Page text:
People experiencing cancer use the Internet for many reasons, particularly for social support. This study sought to determine how social support content within online support communities for different cancers varied according to cancer survival rate. A quantitative content analysis was conducted on 3717 posts from eight online communities focused on cancers with high and low 5-year relative survival rates. Using Optimal Matching Theory, we predicted that low-survival-rate communities would have more emotional support content than high-survival-rate communities, and high-survival-rate communities would have more informational support content than low-survival-rate communities. Emotional support content was consistently more common than informational support. Overall, high-survival-rate communities had a greater proportion of posts containing emotional support content (75%) than low-survival-rate communities (66%) (χ21 = 20.89 [n = 2235], P < .001). Furthermore, low-survival-rate communities had a greater proportion of posts containing informational support content (46%) than high-survival-rate communities (36%) (χ21 = 21.13 [n = 2235], P< .001). Although the relationships between survival rate and support types were significant, they were not as hypothesized. Deviations from theoretically predicted results suggest that individuals experiencing low-survival-rate cancers may have a greater desire for informational support online than individuals experiencing high-survival-rate cancers.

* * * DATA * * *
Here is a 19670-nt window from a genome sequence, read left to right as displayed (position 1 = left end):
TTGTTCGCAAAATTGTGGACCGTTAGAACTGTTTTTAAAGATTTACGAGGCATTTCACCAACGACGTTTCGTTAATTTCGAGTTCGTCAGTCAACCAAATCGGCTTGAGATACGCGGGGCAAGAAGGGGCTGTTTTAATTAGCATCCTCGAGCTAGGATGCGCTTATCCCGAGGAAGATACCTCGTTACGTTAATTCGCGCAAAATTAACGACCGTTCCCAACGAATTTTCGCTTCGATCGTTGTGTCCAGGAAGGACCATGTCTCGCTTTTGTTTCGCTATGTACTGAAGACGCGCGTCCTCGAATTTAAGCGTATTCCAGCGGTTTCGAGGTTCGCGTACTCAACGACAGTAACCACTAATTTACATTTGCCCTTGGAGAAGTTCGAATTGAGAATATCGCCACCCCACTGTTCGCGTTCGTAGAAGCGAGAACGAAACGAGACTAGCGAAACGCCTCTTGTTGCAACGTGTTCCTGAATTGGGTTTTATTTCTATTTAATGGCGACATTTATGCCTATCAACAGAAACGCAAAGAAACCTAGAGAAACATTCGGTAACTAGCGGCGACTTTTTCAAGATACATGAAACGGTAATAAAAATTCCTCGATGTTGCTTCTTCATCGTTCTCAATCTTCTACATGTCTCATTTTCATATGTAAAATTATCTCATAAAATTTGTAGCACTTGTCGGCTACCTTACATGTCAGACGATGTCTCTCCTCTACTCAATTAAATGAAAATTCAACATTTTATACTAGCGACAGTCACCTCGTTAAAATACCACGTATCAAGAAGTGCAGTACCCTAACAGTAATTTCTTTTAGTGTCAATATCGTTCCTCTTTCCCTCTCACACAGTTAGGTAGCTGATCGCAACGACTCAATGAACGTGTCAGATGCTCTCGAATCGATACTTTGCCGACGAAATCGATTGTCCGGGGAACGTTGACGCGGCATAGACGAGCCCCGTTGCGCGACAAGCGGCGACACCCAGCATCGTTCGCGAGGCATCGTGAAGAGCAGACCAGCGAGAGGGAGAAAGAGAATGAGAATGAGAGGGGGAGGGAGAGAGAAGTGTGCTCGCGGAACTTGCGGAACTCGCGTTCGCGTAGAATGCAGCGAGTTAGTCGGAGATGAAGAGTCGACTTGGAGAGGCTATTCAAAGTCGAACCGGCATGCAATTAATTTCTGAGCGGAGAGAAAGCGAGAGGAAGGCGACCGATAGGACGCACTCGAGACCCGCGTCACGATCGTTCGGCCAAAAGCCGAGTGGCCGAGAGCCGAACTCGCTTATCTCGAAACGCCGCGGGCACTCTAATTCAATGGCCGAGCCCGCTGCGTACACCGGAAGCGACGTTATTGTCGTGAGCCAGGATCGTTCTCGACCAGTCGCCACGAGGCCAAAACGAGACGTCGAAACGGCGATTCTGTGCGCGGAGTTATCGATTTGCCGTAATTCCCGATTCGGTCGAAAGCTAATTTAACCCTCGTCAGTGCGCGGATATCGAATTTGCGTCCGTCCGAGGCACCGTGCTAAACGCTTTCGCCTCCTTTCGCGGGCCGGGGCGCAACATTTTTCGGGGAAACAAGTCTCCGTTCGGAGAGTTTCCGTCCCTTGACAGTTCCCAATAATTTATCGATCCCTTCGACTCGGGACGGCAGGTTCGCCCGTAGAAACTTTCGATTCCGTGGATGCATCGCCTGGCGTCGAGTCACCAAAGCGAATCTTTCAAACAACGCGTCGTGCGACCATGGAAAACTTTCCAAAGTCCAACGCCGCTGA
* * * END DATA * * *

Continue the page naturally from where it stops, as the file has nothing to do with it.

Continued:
Author Affiliations: College of Nursing-Adult Health, Wayne State University, Detroit, MI (Dr Buis); College of Communication Arts and Sciences, Michigan State University, East Lansing (Dr Whitten).
The authors have disclosed that they have no significant relationships with, or financial interest in, any commercial companies pertaining to this article.
Corresponding author: Lorraine R. Buis, PhD, Wayne State University, College of Nursing, 5557 Cass Ave, Room 368, Detroit, MI 48202 (email@example.com).